Since their inceptions, the recent additions to Lincoln’s Historic Haymarket district have bundled panties across the state.
When the highly anticipated Railyard District announced it would be implementing a dress code, Lincoln residents took to the streets.
Yesterday, in an attempt to quell criticisms, Railyard spokesperson, Herman Speer, held a press conference to highlight the clothing restrictions and explain who would be admitted.
To gain access, patrons must first go through a three-step screening process. In accordance with state and federal law, party-goers must provide identification. After the ID check, the dress code will be enforced. It is at this point where people wearing clothing printed with profanity, sleeveless shirts or explosive devices will be asked to change.
“Men exposing their undergarments will also be asked to cover up,” Speer added.
The third and final step muddies things a bit.
Those seeking admittance must provide documented proof of their upper class lifestyle, the document reads. This can be done in a variety of ways and will be left to the discrepancy of the licensed ambassadors.
“Commonly accepted methods of proving affluence are college diplomas, pay stubs, boating licenses or by simply being a beautiful woman,” Speer said.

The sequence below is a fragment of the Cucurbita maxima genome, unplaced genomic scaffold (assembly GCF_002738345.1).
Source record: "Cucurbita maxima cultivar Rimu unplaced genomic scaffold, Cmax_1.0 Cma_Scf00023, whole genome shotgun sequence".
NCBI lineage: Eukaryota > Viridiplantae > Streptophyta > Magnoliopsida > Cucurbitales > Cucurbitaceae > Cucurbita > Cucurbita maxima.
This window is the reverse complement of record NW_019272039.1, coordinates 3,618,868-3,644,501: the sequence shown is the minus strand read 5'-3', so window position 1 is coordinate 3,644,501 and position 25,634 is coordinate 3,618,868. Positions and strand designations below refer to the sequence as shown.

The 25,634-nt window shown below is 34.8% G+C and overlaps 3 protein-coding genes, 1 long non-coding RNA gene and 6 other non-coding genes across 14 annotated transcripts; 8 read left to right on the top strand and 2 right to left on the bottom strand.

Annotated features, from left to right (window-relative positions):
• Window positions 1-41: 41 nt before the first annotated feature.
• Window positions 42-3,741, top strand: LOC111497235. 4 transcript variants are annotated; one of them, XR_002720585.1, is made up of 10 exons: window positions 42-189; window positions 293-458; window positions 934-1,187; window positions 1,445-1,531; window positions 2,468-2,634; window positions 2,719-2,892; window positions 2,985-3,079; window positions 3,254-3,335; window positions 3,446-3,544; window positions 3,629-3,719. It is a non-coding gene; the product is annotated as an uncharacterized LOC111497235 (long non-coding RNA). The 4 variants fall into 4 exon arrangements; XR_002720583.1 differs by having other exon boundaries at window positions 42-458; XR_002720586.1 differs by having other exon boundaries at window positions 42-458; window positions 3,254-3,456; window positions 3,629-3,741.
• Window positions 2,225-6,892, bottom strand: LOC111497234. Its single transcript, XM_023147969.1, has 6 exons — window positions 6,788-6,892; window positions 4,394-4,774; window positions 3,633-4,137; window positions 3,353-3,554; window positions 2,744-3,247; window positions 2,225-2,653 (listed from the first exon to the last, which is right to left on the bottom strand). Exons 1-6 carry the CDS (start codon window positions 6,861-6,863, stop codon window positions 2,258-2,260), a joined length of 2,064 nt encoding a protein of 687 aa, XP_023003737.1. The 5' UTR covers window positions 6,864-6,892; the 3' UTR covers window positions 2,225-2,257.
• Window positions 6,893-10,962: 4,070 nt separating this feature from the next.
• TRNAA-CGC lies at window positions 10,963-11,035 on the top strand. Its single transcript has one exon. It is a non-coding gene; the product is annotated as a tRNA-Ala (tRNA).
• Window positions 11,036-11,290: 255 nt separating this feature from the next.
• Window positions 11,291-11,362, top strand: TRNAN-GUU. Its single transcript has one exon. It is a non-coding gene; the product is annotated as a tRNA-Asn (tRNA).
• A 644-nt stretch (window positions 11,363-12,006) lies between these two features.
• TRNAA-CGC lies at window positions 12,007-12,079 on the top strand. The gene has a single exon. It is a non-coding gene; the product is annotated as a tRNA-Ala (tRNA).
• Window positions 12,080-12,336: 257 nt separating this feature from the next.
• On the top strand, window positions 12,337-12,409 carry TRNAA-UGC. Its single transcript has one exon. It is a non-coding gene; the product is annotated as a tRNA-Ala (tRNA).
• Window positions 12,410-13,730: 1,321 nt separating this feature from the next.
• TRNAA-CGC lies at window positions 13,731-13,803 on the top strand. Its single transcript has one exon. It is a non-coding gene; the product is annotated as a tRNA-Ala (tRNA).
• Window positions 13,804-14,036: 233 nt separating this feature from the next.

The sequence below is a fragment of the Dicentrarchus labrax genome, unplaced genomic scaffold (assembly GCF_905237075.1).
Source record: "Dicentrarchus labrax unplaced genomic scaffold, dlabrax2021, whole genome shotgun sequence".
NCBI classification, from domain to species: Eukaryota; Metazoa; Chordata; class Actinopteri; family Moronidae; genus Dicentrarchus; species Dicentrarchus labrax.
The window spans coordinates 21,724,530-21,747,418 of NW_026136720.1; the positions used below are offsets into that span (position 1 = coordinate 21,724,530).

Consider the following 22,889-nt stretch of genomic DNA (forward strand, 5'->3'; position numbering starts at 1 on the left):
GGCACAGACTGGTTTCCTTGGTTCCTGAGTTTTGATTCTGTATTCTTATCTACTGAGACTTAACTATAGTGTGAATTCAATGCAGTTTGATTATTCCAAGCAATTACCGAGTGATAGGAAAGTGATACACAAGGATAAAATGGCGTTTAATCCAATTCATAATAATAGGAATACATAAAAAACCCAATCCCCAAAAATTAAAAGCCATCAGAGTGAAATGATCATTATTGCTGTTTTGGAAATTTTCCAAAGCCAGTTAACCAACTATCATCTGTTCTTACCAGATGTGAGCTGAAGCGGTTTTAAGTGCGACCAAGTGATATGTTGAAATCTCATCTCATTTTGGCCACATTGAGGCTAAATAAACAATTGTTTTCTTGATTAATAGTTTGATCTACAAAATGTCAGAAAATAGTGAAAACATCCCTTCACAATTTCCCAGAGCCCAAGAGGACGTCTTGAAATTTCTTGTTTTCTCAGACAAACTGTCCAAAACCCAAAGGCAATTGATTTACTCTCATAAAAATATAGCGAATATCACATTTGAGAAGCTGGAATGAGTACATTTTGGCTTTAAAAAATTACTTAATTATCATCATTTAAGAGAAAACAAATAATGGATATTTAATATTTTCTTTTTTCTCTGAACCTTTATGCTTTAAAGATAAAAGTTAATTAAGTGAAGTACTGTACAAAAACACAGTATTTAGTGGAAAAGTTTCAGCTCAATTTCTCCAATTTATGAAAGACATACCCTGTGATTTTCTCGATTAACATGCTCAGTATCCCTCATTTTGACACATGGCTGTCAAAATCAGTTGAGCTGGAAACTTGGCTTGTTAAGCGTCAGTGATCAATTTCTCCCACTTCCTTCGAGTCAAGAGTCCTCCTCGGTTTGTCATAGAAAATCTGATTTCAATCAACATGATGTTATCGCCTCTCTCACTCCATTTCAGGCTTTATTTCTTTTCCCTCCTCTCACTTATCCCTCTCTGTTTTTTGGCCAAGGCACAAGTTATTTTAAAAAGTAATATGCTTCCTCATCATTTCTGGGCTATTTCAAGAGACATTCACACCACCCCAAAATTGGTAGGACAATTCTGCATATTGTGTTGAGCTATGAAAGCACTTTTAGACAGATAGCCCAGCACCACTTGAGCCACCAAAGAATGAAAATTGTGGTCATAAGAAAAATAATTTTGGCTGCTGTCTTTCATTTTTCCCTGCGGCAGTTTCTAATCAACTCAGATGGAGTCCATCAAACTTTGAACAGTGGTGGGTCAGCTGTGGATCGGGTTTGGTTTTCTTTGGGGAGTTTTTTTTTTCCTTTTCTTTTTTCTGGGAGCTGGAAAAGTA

The Railyard’s original plan was to turn away those deemed “low class,” but Lincoln’s city council recently struck down the proposal.
“Due to the unfortunate decision of the city council, those failing the third test will still be granted access,” Speer said. “However, a private security force known as the Super Security (SS) will place a yellow wristband on those deemed undesirable.”
While many Lincoln residents were enraged at Speer’s comments, self-described alcoholic, Eva Brown, loves the elitism the district has to offer.
“My favorite part is the three dollar drink minimum,” Brown said. “Can you believe guys have actually tried to buy me one dollar drinks? I mean look at me, I’m gorgeous, you’re going to have to buy me more than a frog sperm if you want to wake up next to this.”
Railyard manager Oliver Schmitt also made his expectations clear.
“Anyone overheard referring to the Railyard as a ‘bar’ will be asked to leave the premises,” he said. “The Railyard is an ‘Entertainment District.’ If you want a ‘bar,’ go mingle with the swine of O Street.”
Schmitt also reminded patrons that the joke emphasizing the first syllable of Railyard was immature and would also be grounds for removal.